Desert Isle Keeper Review
(This DIK review was written by a reader)
2001 reissue of 2000 release, Fiction
Warner, $7.50, 432 pages, Amazon ASIN 0446610399
Out of frustration that such a wonderful novel would slip through the cracks and not be read by a large population of romance readers, I took the suggestion of Robin, LLB and Patricia S. and here I am, writing a review. Am I nervous? You betcha, but here goes.
It is true that up until this book, Nicholas Sparks has not written one with the typical HEA that we as romance readers expect to see, and this, I believe has left romance readers and reviewers alike unsatisfied with Mr. Sparks' previous books. Message in a Bottle and A Walk To Remember were accounts of love, but were not really romances. Plus they lacked the definite HEA that we romance readers want in our books. This is why I felt that The Rescue needed rescuing, so to speak, and a voice to convey its very essence. The Rescue is the embodiment of a simply written book with an HEA. Plus it has a story that evoked sensations that I have not felt while reading a book in a long time.
Certainly, I can't remember ever reading a romance written by a man from the male point of view. That said, let me tell you why I was so impressed with The Rescue. If I had tell you in only one sentence, it is becase the characters in the book were so well defined and developed that I often find myself thinking about them at the oddest times.
Denise Holden, a teacher in Atlanta, had a one night rendezvous with an attractive man from out of town that changed her very essence. After informing the father-to-be, that she is pregnant, he rejects any desire to know of or about the child. Denise gives birth to a son who is born with a very rare speech disorder. Alone and the mother of a very needy child, she does what she believes is best for her and her son, Kyle, and moves to the small town of Edenton N.C. to live in the house where her now deceased mother grew up. She does this for the obvious reason that the house is financially unencumbered and she is able to devote constant attention to her handicapped child.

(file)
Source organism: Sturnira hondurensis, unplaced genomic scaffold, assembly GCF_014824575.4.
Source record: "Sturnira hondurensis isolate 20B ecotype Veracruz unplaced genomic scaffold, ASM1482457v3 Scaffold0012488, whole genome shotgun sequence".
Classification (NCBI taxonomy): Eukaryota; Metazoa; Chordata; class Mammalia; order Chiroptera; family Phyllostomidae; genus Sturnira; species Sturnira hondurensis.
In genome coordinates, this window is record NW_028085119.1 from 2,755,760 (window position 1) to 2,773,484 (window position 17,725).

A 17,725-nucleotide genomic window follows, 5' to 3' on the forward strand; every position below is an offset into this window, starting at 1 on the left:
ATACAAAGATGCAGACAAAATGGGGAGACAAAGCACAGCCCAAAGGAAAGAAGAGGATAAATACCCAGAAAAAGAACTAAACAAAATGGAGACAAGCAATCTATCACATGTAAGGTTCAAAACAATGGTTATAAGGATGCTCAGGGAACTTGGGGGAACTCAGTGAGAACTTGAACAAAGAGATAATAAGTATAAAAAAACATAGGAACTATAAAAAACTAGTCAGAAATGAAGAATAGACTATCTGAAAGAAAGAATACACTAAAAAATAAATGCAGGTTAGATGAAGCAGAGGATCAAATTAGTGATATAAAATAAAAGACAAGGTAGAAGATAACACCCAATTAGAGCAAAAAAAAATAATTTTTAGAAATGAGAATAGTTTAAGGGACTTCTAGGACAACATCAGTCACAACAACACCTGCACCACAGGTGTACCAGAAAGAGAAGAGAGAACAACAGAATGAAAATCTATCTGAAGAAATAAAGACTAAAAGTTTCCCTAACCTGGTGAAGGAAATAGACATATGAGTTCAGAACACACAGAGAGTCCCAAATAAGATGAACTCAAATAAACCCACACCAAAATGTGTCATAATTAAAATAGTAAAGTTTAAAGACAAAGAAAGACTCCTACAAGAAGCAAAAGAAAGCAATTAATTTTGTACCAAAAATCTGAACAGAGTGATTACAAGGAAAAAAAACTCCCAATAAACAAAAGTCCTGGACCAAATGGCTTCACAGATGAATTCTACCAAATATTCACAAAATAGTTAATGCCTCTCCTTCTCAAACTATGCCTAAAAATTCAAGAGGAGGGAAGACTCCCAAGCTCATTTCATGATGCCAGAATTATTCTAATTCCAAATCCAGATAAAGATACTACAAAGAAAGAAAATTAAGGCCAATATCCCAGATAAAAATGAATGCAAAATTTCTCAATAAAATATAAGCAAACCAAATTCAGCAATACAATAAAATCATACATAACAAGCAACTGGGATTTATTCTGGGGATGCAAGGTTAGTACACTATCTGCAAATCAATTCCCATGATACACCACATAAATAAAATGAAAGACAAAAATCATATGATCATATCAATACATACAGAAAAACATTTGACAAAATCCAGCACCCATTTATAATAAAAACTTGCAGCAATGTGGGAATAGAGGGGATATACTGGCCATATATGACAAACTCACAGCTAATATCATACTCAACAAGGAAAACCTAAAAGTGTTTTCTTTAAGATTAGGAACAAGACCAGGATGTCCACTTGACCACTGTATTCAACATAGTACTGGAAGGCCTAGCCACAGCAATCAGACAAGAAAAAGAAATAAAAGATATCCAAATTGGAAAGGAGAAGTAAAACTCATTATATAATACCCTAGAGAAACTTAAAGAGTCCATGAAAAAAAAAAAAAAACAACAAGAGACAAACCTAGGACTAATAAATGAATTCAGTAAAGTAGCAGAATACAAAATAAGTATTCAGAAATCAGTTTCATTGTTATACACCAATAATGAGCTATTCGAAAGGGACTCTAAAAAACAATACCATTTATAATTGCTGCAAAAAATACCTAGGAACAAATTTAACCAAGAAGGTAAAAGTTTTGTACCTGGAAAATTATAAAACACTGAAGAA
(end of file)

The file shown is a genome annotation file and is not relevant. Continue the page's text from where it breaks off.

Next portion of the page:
During the day Denise works with Kyle and in the evenings she works as a waitress at the local diner, where her son has a small room and bed in the back to sleep on while she works. Denise is quite ordinary in the sense of her education and career, yet when it is demanded of her, she steps into the role of so many single mothers and becomes extraordinary in her selfless giving to her child.
When Denise and Kyle are in an accident on a wet, stormy night, her life takes an unexpected turn. While she is unconcious for a matter of minutes, her son disappears in the swampy lowlands. Denise comes awake to the voice of a good Samaritan, a volunteer fireman, Taylor McAden. When she realizes her son is no longer in the back seat, the fear that any mother of a young child would have is intensified, especially when she tells the search team her son cannot answer their calls. Taylor McAden, an ordinary man who dares extraordinary feats of rescue finds Kyle. Through Kyle and Taylor's relationship, Denise and Taylor become attracted to each other and take the step toward a relationship.
As in most relationships there are bumpy roads ahead. Yet, in the case of Taylor and Denise, there are circumstances that hinder and tug at the relationship, until it appears there is no longer a relationship. When tragedy strikes and Taylor has to come to grips with a childhood prank that turned into a disaster, only then can he overcome his irrational fears and make the commitment to the woman and child he has grown to love.
As well as the three primary characters, Mr. Sparks has woven in an outstanding supporting cast of characters. The Rescue is tender, humorous, and emotionally charged. It takes you through the lowest and highest peaks of human emotion. And yet, what I truly loved the most about this book is that it was written by a man from a man's point of view. I dare you to read The Rescue and see for yourselves why, when when you are standing in the line of a convenience store, Denise and Kyle will come to mind. Or when you sit in the stands of a local baseball game Taylor and Denise will come to mind. And when you drive down the road on a wet and windy night, you remember in a flash a small part of this book. These characters come to life vividly and stay with you long after the book is finished. And, because it has a happy ending, you feel the pleasure of a smile that warms you from head to toe, as you turn the last page.
-- Lisbeth-Ann Fitzgerald
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